Book Review: Touching tale of an orphan’s journey of discovery

“After Coffee” by Abdelrashid Mahmoudi is a charming journey through time. (Shutterstock)
Updated 12 February 2019

Book Review: Touching tale of an orphan’s journey of discovery

CHICAGO: From east of the Nile Delta, in long-established farming villages in the Egyptian province of Sharkia, comes a story filled with history, folklore, and belonging.

Winner of the prestigious Sheikh Zayed Book Award in 2014, and translated into English in 2018, “After Coffee” by Abdelrashid Mahmoudi is a charming journey through time, weaving in and out of the lives and struggles of its main characters.

Mahmoudi’s story revolves around orphan Medhat, a five-year-old boy from Qassimi village who finds himself in a strange new world where he must quickly learn the lessons of life.

The tale begins in Qassimi where local man Khalil’s sister, Zakiya, has eloped with a young man named Salama, and there seems to be no respite from the disgrace. Other village scandals emerge as Mahmoudi introduces different families with their own distinct traditions and unfulfilled dreams.

Qassimi and two nearby villages are divided not only by a canal, but long-standing animosities, and amid this Medhat’s story starts to unfold in an unhurried and almost unnoticed way, much like his life.

Having lost his parents, Medhat aimlessly wanders the streets with his dog Farid, until one day he meets a Greek woman called Marika who is attending a wedding in his village. Taking a shine to the young boy, she invites him to come and stay with her and her husband Salem in Ismailia, a beautiful city situated on the banks of the Suez Canal.

Medhat agrees, and soon he is embarking on a new life which turns out to be both joyous and bleak. Ismailia, with its many neighborhoods and varied inhabitants, presents a world in stark contrast to Medhat’s village, where he must be resilient in his desire for a meaningful life.

Mahmoudi creates a long and harsh journey for Medhat, but ultimately one where he will understand that no matter how far he goes, his roots will always be embedded in Egyptian soil.

Mahmoudi is a poet, writer, translator, and academic. “After Coffee” was first published in 2013, in Arabic. It was translated into English by Nasha Gowanlock and published by Hamad Bin Khalifa University Press in 2018.

'Our Women on the Ground:' a book that gives voice to Arab female war journalists

Journalist Zahra Hankir began collecting reports of conflicts in the Middle East in 2010. (Shutterstock)
Updated 22 August 2019

'Our Women on the Ground:' a book that gives voice to Arab female war journalists

CHICAGO: Journalist Zahra Hankir began collecting reports of conflicts in the Middle East in 2010 before she decided to put this anthology, “Our Women on the Ground: Essays by Arab Women Reporting from the Arab World” together. From nineteen sahafiya, women journalists, are accounts of their tireless work to report the news from some of the most dangerous conflict zones in the world. From different backgrounds and experiences, these journalists have risked their lives for “their pursuit of truth and their desire to disseminate it,” Hankir states. 

While there are disadvantages to being a female journalist at times, dealing with male egos, misogyny, and social restrictions, there are also many advantages, as Hannah Allam points out when reporting in Iraq. After years of warfare, more than half the population of the country was female in 2006, shifting the dynamics of Iraqi society into the hands of resilient women, who ran households and put themselves in harm’s way for their children. Heba Shibani followed Libyan women whose children faced deportation because of laws that did not allow women to pass on their Libyan citizenship to their children, and Zaina Erhaim had access to women in Idlib to tell their stories when none of her male counterparts could.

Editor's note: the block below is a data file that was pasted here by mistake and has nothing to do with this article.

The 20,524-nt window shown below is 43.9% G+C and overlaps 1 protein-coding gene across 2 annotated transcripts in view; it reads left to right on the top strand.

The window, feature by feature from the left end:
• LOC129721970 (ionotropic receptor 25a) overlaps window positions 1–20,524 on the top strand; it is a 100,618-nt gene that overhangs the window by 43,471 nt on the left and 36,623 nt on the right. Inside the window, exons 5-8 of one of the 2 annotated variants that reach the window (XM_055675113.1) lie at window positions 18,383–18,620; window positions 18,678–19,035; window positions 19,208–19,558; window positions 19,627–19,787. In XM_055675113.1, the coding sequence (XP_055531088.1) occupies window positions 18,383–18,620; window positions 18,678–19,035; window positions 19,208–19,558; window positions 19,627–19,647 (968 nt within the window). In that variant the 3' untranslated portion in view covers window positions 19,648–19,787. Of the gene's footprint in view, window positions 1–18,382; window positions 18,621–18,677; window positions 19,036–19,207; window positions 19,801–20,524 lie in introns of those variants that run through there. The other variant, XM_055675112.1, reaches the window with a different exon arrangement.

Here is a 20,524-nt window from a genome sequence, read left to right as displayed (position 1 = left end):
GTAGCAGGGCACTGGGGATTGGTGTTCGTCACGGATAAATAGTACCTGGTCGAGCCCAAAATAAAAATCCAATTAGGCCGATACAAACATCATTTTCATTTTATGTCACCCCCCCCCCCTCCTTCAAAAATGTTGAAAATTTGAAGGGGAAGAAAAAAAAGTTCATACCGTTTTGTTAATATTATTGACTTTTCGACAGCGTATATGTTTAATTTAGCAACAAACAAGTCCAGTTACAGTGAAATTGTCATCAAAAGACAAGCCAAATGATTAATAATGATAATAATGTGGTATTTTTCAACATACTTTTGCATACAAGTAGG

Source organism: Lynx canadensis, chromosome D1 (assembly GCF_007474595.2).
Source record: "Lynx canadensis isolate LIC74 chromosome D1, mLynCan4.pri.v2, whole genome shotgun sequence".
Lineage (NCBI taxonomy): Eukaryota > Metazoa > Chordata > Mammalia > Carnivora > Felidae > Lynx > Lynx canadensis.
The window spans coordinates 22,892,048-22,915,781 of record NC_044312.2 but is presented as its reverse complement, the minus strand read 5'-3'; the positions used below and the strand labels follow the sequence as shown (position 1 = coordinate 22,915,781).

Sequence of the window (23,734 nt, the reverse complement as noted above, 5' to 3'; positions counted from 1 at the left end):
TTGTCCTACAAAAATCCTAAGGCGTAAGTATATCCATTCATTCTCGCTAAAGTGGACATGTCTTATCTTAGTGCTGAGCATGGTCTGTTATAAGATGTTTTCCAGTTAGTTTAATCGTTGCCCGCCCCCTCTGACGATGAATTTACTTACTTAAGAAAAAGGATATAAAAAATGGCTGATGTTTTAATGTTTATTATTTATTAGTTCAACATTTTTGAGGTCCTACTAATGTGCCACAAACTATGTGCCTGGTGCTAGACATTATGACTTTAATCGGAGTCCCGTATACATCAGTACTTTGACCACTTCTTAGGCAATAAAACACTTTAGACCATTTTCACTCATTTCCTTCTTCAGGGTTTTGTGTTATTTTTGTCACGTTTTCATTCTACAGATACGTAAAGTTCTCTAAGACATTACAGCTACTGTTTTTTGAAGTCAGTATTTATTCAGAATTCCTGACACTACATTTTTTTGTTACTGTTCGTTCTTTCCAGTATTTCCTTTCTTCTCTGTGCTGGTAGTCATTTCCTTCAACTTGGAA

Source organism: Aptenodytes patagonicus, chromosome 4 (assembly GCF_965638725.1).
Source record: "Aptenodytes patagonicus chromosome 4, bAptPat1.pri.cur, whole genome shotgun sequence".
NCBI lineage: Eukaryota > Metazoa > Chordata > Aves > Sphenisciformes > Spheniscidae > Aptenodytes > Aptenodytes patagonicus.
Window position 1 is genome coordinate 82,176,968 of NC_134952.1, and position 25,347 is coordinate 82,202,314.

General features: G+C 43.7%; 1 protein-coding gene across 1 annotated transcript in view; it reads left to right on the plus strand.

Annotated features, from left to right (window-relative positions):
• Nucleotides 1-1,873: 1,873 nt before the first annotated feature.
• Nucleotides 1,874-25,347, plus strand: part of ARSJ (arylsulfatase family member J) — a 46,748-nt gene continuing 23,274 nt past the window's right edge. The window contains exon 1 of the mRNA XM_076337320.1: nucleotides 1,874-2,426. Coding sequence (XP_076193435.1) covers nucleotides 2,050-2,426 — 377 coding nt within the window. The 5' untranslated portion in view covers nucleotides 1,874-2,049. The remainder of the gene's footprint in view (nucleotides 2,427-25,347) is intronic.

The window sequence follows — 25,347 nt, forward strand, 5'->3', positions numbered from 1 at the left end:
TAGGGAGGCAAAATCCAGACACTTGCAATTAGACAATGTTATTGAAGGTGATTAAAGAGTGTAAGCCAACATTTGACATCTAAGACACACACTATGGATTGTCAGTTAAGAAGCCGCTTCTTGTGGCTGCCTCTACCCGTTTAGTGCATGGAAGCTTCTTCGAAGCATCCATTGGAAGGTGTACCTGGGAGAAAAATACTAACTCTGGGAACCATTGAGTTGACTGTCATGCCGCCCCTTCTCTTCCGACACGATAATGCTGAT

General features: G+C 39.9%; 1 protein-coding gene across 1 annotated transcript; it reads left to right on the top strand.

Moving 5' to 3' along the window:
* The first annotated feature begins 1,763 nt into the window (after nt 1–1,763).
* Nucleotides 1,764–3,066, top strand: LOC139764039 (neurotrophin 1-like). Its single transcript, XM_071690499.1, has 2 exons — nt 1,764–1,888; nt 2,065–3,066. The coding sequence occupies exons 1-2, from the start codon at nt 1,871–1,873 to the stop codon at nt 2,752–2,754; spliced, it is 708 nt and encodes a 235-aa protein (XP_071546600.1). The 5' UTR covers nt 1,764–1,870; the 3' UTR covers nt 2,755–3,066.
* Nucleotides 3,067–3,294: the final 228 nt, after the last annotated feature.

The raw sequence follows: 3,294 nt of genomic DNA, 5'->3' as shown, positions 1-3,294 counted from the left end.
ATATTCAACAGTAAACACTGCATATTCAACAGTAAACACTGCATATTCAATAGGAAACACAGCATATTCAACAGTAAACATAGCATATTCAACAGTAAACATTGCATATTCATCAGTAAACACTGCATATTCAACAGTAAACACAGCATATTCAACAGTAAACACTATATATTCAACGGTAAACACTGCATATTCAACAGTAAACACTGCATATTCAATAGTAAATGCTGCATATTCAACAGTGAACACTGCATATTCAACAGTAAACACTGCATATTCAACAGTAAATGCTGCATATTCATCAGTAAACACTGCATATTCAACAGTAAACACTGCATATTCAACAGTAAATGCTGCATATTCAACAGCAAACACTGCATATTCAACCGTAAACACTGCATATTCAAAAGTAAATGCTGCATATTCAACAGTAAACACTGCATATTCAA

Within the accounts, no sahafiya is short of heroic, as they’ve challenged gender biases for their space in the media world, like Eman Helal and Amira Al-Sharif, with their cameras in their hands in Egypt and Yemen respectively. Lina Attalah, too, fights conservative society to do her job.

Many of these journalist have had to grapple with themselves to understand why they do what they do after years of reporting on traumatic events. Nour Malas, for instance, struggles with her professional and personal self, Hind Hassan had trouble understanding her family until she began reporting, and Shamael Elnoor believes journalism is “our destiny, and we remain ever devoted to it.” Asmaa al-Ghoul and Nada Bakri have dodged bullets and, like Aida Alami, lost friends and loved ones, and Natacha Yazbeck finds that sometimes “it’s not just war. It’s the rest of the world that leaves you traumatized.” 

From herculean careers, like Jane Arraf becoming Baghdad’s first bureau chief in 1998 and Donna Abu Nasr becoming AP’s first Saudi bureau chief in 2008, to Zeina Karam who began her career in 1996 and Roula Khalaf who reported from Algeria in 1995, reporting has changed them, as they’ve moved through the world and its conflicts. Hwaida Saad’s contact list has dwindled over the years as informants joined Daesh, fled to Europe, or died, and Lina Sinjab who, despite being blacklisted in Syria, continues to fight for justice. 

From Lebanon to Marrakesh to Iraq, their lives have been forever altered, as Arab women who have forced themselves into public spaces to be heard. Their lives begin and end with their reporting, and because of the nature of their job, tomorrow is never guaranteed. Their bravery goes beyond these pages and this anthology will undoubtedly be one of the most important reads today. 

Manal Shakir is the author of "Magic Within” published by Harper Collins India.